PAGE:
A friend who knows all the traditional lore of this section says this bowlder was reverently worshipped by the Narragansett Indians, who held an annual council around it. They also sharpened their arrow-heads upon its flinty sides and howled their war songs from its commanding peak. The red men had no "fire-water" to drink in those days, hence we have no record or legend of the bacchanalian feasts which the aborigines might have enjoyed there. Modern "pale faces," however, have drunk generous quantities of "Old Jamaica" around the bowlder. When the Blackstone factory was built (1808), the workmen had a footpath through the woods directly past this rock, leading to the "tavern" at the Old Bank Village [now Union Village]; and no full jug was allowed to pass this bowlder without being subjected to a critical test. Two gentlemen who were with us, when we visited this curiosity a few days ago, affirm that they smelt West India rum even then—so pungent is the aroma of honest rum of three score years ago!

Most of the "traditional lore" sounds like stereotyping based on white misconceptions of native culture, but the writer's incongruous ideas of Indian culture notwithstanding, his account may contain a grain of truth. Cobble Rock is as likely a meeting place as any, and perhaps more so because of its unusual size and situation. The spot probably presented a pretty good view, to boot.

According to the Rhode Island Historical Preservation Commission's 1976 survey on Woonsocket, Native Americans began practicing agriculture and living in seasonal settlements in northern Rhode Island around 300 AD. The report goes on to note that "Present-day Woonsocket encompasses an area where the territorial claims of the Nipmuck, Wampanoag, and Narragansett tribes overlapped," but that "Indians were never very numerous in the Woonsocket area…"

Because it was located at the crossroads of a pair of major stagecoach routes (one from Providence to Worcester, the other from Boston to Connecticut), there were quite a number of taverns in Union (or "Old Bank") Village in 1808. Included among them was the Peleg Arnold Tavern, built in 1690, opened as a tavern in 1739, and expanded in 1790. Located at 4 Woonsocket Hill Road, it now contains apartments. The walk from the Blackstone "factory," (probably the Blackstone Manufacturing Company, located over the Massachusetts border to the north of Cobble Rock), would have been about a mile and a half. Mill owners in those days provided everything their workers needed, from housing, to food and dry goods, to churches and schools. One thing they rarely provided, however, was liquor. Hence the need to go outside the mill village to booze it up. By the way, in our visits to Cobble Rock we've not noticed any discernible lingering scent of rum—"honest" or otherwise.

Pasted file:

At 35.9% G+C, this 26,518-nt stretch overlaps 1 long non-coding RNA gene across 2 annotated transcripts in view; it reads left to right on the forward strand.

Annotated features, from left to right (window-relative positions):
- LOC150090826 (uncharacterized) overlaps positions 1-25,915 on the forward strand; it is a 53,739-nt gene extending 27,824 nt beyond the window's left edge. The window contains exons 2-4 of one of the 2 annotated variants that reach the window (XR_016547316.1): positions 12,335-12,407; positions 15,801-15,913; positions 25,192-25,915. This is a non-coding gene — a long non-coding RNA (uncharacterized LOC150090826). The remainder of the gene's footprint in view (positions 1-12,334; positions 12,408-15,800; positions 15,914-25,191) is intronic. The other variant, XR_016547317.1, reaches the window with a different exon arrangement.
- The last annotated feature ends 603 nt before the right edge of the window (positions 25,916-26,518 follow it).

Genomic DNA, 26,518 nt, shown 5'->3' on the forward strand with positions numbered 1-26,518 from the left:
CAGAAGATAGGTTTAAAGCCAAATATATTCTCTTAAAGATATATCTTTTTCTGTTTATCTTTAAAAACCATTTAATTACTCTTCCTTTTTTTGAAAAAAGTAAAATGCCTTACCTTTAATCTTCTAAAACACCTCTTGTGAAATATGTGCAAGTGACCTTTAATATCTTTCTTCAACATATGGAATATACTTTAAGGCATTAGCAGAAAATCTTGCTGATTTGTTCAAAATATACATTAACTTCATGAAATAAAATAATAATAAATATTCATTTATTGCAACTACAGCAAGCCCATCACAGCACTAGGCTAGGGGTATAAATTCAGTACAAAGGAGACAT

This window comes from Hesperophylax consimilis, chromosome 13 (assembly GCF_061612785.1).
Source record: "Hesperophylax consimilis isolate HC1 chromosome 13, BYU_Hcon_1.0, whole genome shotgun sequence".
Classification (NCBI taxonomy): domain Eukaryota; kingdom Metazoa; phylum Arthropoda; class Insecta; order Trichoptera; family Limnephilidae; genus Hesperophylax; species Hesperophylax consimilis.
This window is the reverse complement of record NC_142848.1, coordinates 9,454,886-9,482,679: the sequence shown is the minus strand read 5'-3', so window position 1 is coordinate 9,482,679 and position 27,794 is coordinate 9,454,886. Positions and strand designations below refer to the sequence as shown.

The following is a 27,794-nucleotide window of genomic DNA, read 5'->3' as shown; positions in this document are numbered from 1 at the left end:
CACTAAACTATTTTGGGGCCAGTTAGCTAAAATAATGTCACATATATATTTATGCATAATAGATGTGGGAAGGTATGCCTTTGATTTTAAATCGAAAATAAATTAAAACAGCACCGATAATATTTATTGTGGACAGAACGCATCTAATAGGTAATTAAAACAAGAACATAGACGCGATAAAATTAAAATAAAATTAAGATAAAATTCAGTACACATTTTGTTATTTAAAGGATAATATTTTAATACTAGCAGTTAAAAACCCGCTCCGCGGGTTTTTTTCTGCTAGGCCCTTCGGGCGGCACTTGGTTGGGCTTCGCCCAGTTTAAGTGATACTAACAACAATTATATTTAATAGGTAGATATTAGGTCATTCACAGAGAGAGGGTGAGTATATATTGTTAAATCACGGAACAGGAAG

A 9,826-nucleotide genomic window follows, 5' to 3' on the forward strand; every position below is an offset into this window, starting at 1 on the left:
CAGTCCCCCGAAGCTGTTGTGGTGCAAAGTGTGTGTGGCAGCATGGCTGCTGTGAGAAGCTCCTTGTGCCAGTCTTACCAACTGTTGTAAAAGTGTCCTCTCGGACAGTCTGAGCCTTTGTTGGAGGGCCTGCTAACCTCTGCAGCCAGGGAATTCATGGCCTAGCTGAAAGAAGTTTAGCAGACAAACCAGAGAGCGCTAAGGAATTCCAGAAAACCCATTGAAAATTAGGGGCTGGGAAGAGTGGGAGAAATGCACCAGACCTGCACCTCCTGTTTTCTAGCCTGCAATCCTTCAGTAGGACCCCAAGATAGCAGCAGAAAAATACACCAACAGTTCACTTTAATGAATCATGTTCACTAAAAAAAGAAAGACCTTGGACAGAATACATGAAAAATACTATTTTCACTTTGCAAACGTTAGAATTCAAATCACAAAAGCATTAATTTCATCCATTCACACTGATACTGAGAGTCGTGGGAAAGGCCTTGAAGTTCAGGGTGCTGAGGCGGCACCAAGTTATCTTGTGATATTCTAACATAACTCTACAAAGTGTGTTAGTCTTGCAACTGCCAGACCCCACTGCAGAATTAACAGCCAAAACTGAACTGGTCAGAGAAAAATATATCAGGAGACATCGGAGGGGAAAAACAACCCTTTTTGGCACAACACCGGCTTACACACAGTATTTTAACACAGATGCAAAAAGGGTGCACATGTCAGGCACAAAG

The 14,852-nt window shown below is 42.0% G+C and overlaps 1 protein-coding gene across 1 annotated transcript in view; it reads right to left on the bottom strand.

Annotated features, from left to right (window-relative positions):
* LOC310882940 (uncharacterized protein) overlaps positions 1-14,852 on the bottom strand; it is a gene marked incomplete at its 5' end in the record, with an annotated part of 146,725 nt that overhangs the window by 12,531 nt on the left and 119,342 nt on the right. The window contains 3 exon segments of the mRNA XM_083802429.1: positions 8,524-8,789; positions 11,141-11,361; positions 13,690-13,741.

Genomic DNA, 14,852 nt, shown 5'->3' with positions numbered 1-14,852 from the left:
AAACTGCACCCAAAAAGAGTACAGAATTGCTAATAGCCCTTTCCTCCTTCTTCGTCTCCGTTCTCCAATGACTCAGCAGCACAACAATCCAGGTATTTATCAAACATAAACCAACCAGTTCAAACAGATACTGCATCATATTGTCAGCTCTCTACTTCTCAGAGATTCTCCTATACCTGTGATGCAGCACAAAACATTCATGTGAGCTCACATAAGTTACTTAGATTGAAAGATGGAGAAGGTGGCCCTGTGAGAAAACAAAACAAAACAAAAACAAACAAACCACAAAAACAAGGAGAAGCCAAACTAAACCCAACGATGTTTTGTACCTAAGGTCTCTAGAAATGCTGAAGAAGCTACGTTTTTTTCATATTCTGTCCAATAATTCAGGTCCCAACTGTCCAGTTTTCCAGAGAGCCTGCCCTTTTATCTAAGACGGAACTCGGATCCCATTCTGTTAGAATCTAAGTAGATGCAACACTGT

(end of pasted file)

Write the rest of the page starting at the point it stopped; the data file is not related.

In the 1870s a new working class residential subdivision was planned on Fairmount Farm Company land, down the hill to the east of Cobble Rock. The Fairmount neighborhood was laid out in a grid pattern, with Fairmount Street as its spine. When the Woonsocket Machine and Press Company was built in 1879, the subdivision filled up with workers and their families. The area around Cobble Rock remained undeveloped, though, probably because of the steep slopes and rocky outcrops just above the Fairmount neighborhood.

The boulder rates a brief mention in Thomas Steere's History of the Town of Smithfield, published in 1881. Obviously based on the Woonsocket Patriot articles, Steere adds nothing new, but does his part to perpetuate the name and estimated weight.

About half a mile north of the village [Union Village] is one of those natural curiosities occasionally found, of interest to the idlest observer, as well as to the geologist. "Coblin Rock" is of uniform diameter, standing on a large flat rock, and weighs probably about 200 tons.

The growth in popularity of postcards in the late nineteenth and early twentieth centuries brought us our first photographs of the boulder, along with a slightly different name—Cobble, instead of Coblin. The boulder was apparently a very popular photographic subject as we've seen no fewer than eight different views, all dating from approximately 1902 to 1911. It's also obvious that it was a well-visited spot, because all of the images show the surface of the rock covered with the carvings and painted names and initials of visitors. Some of the views show men in period dress sitting on top of, or standing beside, the boulder for scale.

Cobble vs Coblin

The name change was sudden, unexplained, and complete. Every postcard we've seen uses the Cobble spelling, and from that point on, the name Coblin seems to have faded from popular consciousness.